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New Fuel Poverty Strategy is 'legally binding'
Published:  05 March, 2015

The government has launched a new Fuel Poverty Strategy to identify and target England's energy inefficient homes.

This will, for the first time, require future governments by law to tackle fuel poverty by making the coldest, leakiest homes in England more energy efficient.

The strategy, launched by the Department for Energy & Climate Change (DECC), outlines challenges and actions for the next 12 years. At its heart is a new, legally binding target to require a minimum Band C standard of energy efficiency for "as many fuel poor homes as is reasonably practicable" by 2030.

Early measures to tackle the problem of fuel poverty and hit the new target include:

  • New regulations so that, from April 2018, private landlords cannot rent out energy inefficient properties with an Energy Performance rating below 'E'
  • Tackling the problem of fuel poverty in off-gas grid properties with a new £25 million fund to help people install central heating systems for the first time
  • Extending the ECO scheme to 2017, so that a further 500,000 properties will be made cheaper and easier to heat.

The strategy will also introduce a series of pilot schemes focused on priority areas, ranging from health aspects of fuel poverty through to specific housing types, such as off-gas grid properties and park homes.

A £3 million pot for these pilot schemes will see £1 million released immediately to scale up local ‘warmth-on-prescription’ projects to help primary healthcare professionals such as GPs play a much larger part in tackling fuel poverty. In the coming months, up to £2 million more will be released to support innovation pilots, not just in health but also for off gas grid, park homes and community energy approaches.

Unveiling the strategy, Energy & Climate Change Secretary Ed Davey said: "This marks a crucial step towards a future free from cold homes and bloated energy bills in England. We now have a legally binding commitment to plug our draughtiest houses. From tackling fuel poverty in the private rented sector to facing up properly to the challenges of rural off-gas grid fuel poverty, this strategy marks a significant change from the old approach. As we implement new regulations and new spending priorities to make homes warmer, we are planning for the next phase of cutting fuel poverty, with a series of key pilots, especially into the link between improving health and cutting fuel poverty."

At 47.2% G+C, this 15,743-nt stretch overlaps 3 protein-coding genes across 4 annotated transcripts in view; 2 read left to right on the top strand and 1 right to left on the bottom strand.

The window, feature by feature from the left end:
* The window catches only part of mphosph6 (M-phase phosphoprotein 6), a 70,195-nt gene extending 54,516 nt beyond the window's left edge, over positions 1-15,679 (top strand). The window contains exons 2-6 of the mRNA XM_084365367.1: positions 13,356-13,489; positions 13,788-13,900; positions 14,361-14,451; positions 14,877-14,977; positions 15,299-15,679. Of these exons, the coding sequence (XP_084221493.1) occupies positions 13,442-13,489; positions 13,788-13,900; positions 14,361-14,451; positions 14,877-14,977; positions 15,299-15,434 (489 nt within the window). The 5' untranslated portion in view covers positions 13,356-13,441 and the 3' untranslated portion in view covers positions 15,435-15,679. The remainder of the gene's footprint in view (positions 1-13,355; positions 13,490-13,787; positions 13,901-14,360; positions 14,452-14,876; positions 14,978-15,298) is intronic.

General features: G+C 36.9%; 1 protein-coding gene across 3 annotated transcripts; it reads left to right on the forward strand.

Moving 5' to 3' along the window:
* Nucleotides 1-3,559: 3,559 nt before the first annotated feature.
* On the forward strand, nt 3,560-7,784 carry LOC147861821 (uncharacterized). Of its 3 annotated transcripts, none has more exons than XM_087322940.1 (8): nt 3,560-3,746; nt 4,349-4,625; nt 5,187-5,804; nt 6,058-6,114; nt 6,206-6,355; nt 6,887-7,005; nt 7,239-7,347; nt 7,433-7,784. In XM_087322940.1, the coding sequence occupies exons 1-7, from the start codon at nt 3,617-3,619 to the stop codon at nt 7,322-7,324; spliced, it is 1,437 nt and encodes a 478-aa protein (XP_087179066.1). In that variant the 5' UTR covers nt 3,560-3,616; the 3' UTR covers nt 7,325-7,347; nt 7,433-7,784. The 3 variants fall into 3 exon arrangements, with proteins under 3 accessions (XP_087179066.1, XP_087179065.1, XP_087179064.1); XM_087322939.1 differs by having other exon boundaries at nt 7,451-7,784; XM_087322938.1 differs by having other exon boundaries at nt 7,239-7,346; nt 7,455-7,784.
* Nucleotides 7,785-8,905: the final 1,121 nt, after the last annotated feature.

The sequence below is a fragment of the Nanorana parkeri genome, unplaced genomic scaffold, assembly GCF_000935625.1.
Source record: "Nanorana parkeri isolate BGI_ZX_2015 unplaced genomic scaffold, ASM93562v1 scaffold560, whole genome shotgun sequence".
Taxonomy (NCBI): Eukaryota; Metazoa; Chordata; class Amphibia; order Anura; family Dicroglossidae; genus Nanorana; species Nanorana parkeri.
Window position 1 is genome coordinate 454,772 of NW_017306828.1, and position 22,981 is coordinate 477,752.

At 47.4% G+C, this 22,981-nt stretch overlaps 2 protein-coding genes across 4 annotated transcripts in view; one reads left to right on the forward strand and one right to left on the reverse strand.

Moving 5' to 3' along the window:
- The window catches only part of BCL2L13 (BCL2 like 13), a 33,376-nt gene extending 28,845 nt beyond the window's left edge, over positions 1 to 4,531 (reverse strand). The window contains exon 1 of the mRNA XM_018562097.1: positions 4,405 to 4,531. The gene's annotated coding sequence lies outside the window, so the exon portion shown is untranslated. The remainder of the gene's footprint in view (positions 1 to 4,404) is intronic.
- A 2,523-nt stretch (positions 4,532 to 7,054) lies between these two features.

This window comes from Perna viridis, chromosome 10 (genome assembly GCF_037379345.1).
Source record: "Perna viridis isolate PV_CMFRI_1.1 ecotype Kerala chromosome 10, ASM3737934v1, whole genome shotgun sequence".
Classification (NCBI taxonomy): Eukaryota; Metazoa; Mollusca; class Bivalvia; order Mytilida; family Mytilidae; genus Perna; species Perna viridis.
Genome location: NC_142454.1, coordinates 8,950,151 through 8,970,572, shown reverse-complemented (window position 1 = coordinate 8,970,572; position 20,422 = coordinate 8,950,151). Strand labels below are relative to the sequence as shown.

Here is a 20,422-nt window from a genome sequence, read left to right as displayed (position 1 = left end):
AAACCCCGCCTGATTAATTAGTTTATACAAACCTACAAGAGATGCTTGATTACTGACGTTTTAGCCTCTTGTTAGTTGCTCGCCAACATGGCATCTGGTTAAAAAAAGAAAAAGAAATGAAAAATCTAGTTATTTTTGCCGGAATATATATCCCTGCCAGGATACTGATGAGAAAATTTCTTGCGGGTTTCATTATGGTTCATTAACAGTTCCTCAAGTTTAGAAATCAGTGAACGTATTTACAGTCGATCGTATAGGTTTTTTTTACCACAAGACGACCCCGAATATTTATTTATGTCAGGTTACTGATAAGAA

Households in fuel poverty in the least energy efficient homes (Bands F and G) typically face energy costs that are £1,000 more than those in higher quality homes. To help focus support where it is needed most, the strategy introduces interim milestones to get as many as fuel poor homes as reasonably practicable up to a minimum energy efficiency rating of Band E by 2020 and Band D by 2025.

Minister for Energy & Climate Change Amber Rudd added: "We want the fall in levels of fuel poverty seen under this Government to continue - so that cold homes are gone for good. That’s the future we’re presenting, alongside our ambitious targets, so even more households can join the 1 million homes already reaping the benefits of lower energy bills and warmer homes this winter."

Last month, the government laid draft regulations to introduce minimum energy efficiency standards that will see up to 1 million people renting from private landlords benefit from warmer and cheaper to heat homes. Many of the poorest tenants will benefit and, with government support, landlords can improve their properties at no upfront cost – and landlords will only have to make improvements that are cost-effective. This will be backed by a new law to give tenants the right from April 2016 to request consent for improvements that the landlord cannot unreasonably refuse.

Dr Tim Ballard, vice-chair of the Royal College of General Practitioners, said: "The Royal College of GPs welcomes this new fuel poverty strategy. It marks an important turning point in acting on what we have known for some time: that cold homes contribute to the most vulnerable people being unhealthy and can even be lethal for them. The new strategy provides a long-term framework in which the health sector has a vital role to play, in partnership with government. The new funding for health-related pilot projects is especially needed and will help build the case for more investment to cut the cost of warmth and help reduce the burden of cold homes on the health service."